The unassisted steering, meanwhile, is utterly brilliant. In low-speed bends, you need to use a little muscle to keep the lock on, but with the wheel fidgeting and nudging this way and that in your hands, you feel every tiny slip and scrub from the front tyres. At higher speeds, you simply hold the wheel in a fingertip grip and allow it to patter busily, then gently pour in a little lock to tip the car into a flowing bend. That sort of tactility is completely lost on modern supercars.
The brakes are plenty strong enough and there’s good traction too. It’s hard to say if it’s the steering that steals the show, or the drivetrain. The power and torque figures don’t promise an awful lot but, out on the road, the NSX-R feels every bit as quick as a focused supercar should. The V6 doesn’t do much at low engine speeds, but it switches over to the lumpier cam at around 6000rpm and really gets going. Rather than snap around to the limiter, it pulls forcefully and insistently through long ratios to the far side of 8000rpm, the car whipping along quicker and quicker as the gnashing from the valve train intensifies and the exhaust note rasps harder and harder.
Maybe it’s the lovely manual gearshift that steals the show. It’s remarkable. I’d like to have the entire mechanism installed in my office as a kind of stress-buster. The Civic has a sweet shift too, although it isn’t as addictive as the NSX-R’s. The hot hatch isn’t half as memorable as the supercar overall, of course, but it does demonstrate an important point: whatever spark it was that created the superb NSX-R 25 years ago, Honda has not yet let it go out.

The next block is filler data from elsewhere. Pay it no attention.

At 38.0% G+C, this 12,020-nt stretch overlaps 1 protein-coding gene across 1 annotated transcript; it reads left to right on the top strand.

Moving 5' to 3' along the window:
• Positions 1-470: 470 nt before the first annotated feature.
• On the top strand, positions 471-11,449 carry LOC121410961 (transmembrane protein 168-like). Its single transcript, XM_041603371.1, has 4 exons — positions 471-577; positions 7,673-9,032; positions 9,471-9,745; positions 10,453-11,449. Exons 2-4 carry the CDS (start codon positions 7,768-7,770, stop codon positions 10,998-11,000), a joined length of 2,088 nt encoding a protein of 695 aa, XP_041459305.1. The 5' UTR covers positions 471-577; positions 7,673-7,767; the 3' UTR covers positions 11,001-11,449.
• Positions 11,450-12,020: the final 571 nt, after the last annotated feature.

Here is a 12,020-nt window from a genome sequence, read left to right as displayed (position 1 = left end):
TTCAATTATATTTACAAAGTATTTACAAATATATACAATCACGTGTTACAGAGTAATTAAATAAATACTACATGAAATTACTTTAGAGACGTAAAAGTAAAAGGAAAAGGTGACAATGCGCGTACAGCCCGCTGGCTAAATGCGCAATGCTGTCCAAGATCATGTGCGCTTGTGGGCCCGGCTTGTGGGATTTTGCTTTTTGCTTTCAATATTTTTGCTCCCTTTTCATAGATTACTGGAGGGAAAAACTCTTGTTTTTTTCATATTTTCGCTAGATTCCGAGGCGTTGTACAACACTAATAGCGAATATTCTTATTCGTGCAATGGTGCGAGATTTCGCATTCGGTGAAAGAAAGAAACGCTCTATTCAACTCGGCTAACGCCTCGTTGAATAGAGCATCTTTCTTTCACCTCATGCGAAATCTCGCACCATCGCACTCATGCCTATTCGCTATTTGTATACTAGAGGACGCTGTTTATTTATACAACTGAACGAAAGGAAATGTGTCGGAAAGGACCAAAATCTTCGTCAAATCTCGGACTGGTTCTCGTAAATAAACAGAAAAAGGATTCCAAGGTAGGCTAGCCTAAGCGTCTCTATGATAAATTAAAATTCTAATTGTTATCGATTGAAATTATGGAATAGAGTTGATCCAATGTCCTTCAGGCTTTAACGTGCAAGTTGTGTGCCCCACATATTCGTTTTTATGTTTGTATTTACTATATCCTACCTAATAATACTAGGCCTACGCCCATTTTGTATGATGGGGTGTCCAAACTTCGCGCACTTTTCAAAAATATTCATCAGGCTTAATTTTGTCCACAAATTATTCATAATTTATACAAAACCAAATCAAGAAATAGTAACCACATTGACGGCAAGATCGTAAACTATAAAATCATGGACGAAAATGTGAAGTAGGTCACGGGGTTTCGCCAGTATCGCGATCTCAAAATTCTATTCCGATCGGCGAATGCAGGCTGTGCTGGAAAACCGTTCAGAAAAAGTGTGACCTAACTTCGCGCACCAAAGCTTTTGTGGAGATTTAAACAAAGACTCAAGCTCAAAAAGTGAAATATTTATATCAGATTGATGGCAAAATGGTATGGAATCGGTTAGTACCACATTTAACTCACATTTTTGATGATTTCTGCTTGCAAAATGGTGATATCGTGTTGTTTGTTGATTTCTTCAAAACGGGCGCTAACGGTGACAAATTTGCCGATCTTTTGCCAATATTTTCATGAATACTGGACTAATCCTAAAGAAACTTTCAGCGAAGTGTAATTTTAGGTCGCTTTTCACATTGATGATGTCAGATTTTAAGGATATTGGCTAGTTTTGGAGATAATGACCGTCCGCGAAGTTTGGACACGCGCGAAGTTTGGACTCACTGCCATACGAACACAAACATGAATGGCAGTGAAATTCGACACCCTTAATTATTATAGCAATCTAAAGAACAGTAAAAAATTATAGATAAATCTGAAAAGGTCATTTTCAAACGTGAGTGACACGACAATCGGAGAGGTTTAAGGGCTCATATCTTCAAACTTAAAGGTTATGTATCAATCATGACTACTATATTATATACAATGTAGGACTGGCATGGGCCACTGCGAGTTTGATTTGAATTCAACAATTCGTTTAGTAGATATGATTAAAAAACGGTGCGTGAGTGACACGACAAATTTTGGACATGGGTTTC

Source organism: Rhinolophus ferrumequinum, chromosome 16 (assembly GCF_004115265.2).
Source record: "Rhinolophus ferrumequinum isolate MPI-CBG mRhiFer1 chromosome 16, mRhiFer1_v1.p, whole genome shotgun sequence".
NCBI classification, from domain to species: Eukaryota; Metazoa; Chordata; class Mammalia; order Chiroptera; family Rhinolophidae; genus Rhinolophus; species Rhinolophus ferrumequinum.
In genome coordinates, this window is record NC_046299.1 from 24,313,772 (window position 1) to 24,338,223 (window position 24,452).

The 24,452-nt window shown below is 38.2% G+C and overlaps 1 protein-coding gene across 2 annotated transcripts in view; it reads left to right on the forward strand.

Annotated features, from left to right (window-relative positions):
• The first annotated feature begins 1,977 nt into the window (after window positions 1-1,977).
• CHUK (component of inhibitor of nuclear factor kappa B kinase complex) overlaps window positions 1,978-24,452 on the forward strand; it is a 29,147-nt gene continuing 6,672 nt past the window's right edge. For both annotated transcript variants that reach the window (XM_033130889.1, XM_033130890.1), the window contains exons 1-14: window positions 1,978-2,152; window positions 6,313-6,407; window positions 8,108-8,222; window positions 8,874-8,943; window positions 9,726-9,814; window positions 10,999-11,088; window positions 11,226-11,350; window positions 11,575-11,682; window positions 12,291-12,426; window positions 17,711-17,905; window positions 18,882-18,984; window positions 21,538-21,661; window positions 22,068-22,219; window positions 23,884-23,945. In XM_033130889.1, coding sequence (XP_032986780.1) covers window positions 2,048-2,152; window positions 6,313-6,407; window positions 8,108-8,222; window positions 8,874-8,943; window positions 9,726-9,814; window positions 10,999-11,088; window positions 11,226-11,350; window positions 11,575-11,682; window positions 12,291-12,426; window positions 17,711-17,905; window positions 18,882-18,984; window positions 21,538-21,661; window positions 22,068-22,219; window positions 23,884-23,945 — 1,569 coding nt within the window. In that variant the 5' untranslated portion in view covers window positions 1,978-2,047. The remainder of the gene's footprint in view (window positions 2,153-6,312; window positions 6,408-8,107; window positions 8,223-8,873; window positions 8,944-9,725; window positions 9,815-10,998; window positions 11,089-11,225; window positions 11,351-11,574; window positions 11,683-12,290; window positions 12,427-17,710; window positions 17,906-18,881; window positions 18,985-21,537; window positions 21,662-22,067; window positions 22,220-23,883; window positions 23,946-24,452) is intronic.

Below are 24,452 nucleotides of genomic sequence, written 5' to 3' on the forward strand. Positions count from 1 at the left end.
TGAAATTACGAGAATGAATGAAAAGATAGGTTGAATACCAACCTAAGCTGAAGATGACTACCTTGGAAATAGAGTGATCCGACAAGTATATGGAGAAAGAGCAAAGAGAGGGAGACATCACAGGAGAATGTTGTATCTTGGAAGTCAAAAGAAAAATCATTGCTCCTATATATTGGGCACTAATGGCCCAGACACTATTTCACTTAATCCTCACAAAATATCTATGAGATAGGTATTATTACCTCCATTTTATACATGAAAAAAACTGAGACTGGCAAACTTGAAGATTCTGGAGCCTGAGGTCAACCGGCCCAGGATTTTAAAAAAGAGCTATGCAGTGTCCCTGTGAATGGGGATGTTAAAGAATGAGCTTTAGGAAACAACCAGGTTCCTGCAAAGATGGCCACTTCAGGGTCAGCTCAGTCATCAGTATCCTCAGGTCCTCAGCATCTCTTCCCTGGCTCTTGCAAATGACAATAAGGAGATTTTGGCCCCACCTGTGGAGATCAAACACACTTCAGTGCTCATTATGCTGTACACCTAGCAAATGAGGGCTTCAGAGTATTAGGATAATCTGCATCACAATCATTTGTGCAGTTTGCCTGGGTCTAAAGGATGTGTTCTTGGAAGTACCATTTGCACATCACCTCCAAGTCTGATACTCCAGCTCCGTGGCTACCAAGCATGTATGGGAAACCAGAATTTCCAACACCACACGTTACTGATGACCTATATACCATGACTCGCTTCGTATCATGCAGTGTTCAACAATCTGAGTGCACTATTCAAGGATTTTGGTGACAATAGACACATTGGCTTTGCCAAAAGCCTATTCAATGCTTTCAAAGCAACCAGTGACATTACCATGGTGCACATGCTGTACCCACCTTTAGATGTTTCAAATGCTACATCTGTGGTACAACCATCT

HONDA TYPE R: FIVE USED HEROES AND WHAT TO PAY
INTEGRA (DC2) - Often called the best front- wheel-drive performance car ever, the DC2-series Integra Type R marries an intoxicating drivetrain with an agile, playful chassis and sweet steering. Expect to pay £6000 and don’t be put off by a six-figure mileage.
INTEGRA (DC5) - The later DC5-series Integra Type R is faster and more powerful than the DC2, but it has never been quite as brilliant to drive. It didn’t come to the UK officially, which makes it a rare spot here. Reckon on paying £8000 for one today.
ACCORD (CH1) - Honda applied the familiar Type R principles to its strait- laced saloon car to stunning effect. A high-revving engine and uprated chassis made it almost as entertaining as the DC2 Integra Type R, but more practical. They start at just £2000.
CIVIC (EK9) - The first Civic Type R was another hot Honda that never officially came to the UK, although plenty of enthusiasts have imported them since. Its buzzy 1.6-litre engine was good for 183bhp. You’ll need to pay £9000 for a tidy one.
CIVIC (FK2) - The previous-generation Civic (2015-2017) was arguably the most extreme hot hatch before the current one was revealed. It had 306bhp, a top speed of 168mph and a ride that could reduce bone to dust. Expect to pay about £24,000 to own one.